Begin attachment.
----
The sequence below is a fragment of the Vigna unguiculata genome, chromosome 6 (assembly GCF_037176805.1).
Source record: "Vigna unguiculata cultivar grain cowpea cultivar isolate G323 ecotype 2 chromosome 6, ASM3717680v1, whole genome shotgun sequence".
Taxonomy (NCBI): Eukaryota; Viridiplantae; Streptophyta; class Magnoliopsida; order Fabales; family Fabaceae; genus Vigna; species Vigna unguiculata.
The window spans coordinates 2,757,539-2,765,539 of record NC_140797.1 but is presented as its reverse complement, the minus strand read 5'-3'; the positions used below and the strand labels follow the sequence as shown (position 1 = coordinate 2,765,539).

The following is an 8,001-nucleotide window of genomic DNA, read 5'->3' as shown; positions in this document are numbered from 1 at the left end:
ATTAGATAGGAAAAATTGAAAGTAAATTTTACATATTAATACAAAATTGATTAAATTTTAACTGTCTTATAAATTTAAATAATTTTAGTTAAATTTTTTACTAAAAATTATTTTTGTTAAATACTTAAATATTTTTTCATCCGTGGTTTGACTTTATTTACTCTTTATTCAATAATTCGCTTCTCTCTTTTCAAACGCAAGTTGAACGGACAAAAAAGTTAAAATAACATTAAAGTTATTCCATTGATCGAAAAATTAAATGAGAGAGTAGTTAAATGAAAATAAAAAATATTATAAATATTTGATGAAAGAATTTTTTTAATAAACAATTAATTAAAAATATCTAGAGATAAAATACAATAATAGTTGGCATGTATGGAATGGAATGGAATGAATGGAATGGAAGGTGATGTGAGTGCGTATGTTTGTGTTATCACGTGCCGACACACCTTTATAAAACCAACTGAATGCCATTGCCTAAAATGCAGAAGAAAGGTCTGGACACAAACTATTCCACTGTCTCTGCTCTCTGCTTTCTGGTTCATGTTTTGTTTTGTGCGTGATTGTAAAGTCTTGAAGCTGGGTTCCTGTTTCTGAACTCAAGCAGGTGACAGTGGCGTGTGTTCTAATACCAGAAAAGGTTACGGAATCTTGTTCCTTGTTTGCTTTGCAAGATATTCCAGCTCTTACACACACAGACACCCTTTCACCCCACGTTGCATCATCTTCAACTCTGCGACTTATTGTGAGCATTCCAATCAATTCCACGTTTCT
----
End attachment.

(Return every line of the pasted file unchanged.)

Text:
The sequence below is a fragment of the Vigna unguiculata genome, chromosome 6 (assembly GCF_037176805.1).
Source record: "Vigna unguiculata cultivar grain cowpea cultivar isolate G323 ecotype 2 chromosome 6, ASM3717680v1, whole genome shotgun sequence".
Taxonomy (NCBI): Eukaryota; Viridiplantae; Streptophyta; class Magnoliopsida; order Fabales; family Fabaceae; genus Vigna; species Vigna unguiculata.
The window spans coordinates 2,757,539-2,765,539 of record NC_140797.1 but is presented as its reverse complement, the minus strand read 5'-3'; the positions used below and the strand labels follow the sequence as shown (position 1 = coordinate 2,765,539).

The following is an 8,001-nucleotide window of genomic DNA, read 5'->3' as shown; positions in this document are numbered from 1 at the left end:
ATTAGATAGGAAAAATTGAAAGTAAATTTTACATATTAATACAAAATTGATTAAATTTTAACTGTCTTATAAATTTAAATAATTTTAGTTAAATTTTTTACTAAAAATTATTTTTGTTAAATACTTAAATATTTTTTCATCCGTGGTTTGACTTTATTTACTCTTTATTCAATAATTCGCTTCTCTCTTTTCAAACGCAAGTTGAACGGACAAAAAAGTTAAAATAACATTAAAGTTATTCCATTGATCGAAAAATTAAATGAGAGAGTAGTTAAATGAAAATAAAAAATATTATAAATATTTGATGAAAGAATTTTTTTAATAAACAATTAATTAAAAATATCTAGAGATAAAATACAATAATAGTTGGCATGTATGGAATGGAATGGAATGAATGGAATGGAAGGTGATGTGAGTGCGTATGTTTGTGTTATCACGTGCCGACACACCTTTATAAAACCAACTGAATGCCATTGCCTAAAATGCAGAAGAAAGGTCTGGACACAAACTATTCCACTGTCTCTGCTCTCTGCTTTCTGGTTCATGTTTTGTTTTGTGCGTGATTGTAAAGTCTTGAAGCTGGGTTCCTGTTTCTGAACTCAAGCAGGTGACAGTGGCGTGTGTTCTAATACCAGAAAAGGTTACGGAATCTTGTTCCTTGTTTGCTTTGCAAGATATTCCAGCTCTTACACACACAGACACCCTTTCACCCCACGTTGCATCATCTTCAACTCTGCGACTTATTGTGAGCATTCCAATCAATTCCACGTTTCT